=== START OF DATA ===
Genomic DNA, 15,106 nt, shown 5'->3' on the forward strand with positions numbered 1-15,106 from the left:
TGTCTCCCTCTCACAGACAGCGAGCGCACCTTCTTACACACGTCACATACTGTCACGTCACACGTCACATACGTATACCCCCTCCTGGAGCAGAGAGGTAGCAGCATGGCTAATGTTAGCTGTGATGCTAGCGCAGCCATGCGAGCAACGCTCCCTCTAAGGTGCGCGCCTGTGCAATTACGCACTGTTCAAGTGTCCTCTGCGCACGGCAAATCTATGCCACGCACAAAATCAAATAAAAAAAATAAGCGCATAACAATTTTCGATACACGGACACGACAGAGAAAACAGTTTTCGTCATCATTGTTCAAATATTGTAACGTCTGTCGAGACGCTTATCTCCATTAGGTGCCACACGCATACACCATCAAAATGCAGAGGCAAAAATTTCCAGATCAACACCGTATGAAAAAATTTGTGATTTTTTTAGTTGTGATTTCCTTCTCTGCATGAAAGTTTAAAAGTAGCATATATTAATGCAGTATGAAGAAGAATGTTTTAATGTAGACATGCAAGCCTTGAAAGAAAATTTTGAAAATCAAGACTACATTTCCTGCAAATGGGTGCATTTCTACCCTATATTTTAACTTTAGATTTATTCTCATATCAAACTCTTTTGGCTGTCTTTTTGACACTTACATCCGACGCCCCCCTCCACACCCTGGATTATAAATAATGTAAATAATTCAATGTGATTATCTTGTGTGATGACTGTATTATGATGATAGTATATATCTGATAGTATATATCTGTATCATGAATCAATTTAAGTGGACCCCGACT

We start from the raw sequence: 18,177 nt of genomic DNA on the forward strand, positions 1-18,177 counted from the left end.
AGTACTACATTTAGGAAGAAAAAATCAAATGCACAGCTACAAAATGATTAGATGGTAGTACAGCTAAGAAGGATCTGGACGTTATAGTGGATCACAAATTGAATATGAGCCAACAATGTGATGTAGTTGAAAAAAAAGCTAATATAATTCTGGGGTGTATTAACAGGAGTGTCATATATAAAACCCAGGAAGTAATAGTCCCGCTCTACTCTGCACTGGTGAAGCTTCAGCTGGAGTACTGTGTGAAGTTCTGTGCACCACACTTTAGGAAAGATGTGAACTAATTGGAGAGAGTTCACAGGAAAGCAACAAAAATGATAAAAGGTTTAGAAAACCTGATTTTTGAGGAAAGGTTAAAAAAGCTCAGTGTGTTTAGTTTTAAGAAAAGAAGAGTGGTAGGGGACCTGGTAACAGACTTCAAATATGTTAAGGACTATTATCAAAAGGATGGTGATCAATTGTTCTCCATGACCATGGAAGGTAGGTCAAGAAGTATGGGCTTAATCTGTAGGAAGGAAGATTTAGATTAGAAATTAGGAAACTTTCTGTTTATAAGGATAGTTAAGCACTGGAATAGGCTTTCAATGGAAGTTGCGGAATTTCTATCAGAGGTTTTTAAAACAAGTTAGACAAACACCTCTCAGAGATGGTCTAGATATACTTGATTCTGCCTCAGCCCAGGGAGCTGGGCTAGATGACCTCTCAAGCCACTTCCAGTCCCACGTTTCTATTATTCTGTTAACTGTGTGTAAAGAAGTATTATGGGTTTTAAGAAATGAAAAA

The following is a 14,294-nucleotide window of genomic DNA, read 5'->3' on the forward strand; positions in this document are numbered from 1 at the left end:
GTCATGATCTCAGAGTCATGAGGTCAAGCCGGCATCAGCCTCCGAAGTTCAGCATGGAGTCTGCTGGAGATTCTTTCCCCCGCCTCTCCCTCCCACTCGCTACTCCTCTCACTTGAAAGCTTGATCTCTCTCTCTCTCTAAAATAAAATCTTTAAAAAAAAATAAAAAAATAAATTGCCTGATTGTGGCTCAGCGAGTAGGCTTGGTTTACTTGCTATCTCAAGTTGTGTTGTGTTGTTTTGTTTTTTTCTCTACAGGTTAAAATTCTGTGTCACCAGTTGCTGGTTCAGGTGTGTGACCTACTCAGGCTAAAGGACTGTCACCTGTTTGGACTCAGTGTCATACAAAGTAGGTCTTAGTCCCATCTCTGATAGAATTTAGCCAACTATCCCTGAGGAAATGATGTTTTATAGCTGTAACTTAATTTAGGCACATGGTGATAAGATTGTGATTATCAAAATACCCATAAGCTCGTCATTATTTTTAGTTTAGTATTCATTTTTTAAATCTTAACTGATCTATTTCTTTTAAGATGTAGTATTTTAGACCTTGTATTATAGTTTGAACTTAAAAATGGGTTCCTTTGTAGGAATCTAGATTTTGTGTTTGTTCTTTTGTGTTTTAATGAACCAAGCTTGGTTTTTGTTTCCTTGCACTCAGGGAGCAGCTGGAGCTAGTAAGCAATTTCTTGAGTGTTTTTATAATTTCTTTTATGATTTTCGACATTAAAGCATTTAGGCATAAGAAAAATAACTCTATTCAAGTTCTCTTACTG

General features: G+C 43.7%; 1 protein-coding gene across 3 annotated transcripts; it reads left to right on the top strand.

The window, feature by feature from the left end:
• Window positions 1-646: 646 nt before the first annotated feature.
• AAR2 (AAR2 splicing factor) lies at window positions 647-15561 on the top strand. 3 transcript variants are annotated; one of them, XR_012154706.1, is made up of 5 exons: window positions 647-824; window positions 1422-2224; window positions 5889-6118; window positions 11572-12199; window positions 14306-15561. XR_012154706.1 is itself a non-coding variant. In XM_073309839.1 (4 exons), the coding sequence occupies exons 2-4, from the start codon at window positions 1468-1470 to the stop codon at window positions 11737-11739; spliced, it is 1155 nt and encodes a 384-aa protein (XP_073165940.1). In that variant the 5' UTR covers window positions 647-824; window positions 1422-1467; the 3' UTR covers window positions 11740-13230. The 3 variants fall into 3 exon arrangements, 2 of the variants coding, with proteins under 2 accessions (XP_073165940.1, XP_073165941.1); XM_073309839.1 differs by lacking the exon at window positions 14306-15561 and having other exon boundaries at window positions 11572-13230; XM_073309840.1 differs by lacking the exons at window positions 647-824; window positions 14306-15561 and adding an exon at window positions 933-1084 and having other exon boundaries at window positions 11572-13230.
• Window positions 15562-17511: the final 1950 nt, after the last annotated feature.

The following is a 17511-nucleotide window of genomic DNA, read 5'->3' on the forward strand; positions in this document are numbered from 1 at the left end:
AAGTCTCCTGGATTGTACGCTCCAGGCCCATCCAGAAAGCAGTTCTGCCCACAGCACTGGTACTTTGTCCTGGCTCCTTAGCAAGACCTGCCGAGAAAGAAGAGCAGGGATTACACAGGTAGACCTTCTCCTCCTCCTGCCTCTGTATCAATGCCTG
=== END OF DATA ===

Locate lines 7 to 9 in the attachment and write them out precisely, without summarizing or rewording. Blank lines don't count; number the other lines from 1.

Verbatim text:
General features: G+C 43.7%; 1 protein-coding gene across 3 annotated transcripts; it reads left to right on the top strand.

The window, feature by feature from the left end:
• Window positions 1-646: 646 nt before the first annotated feature.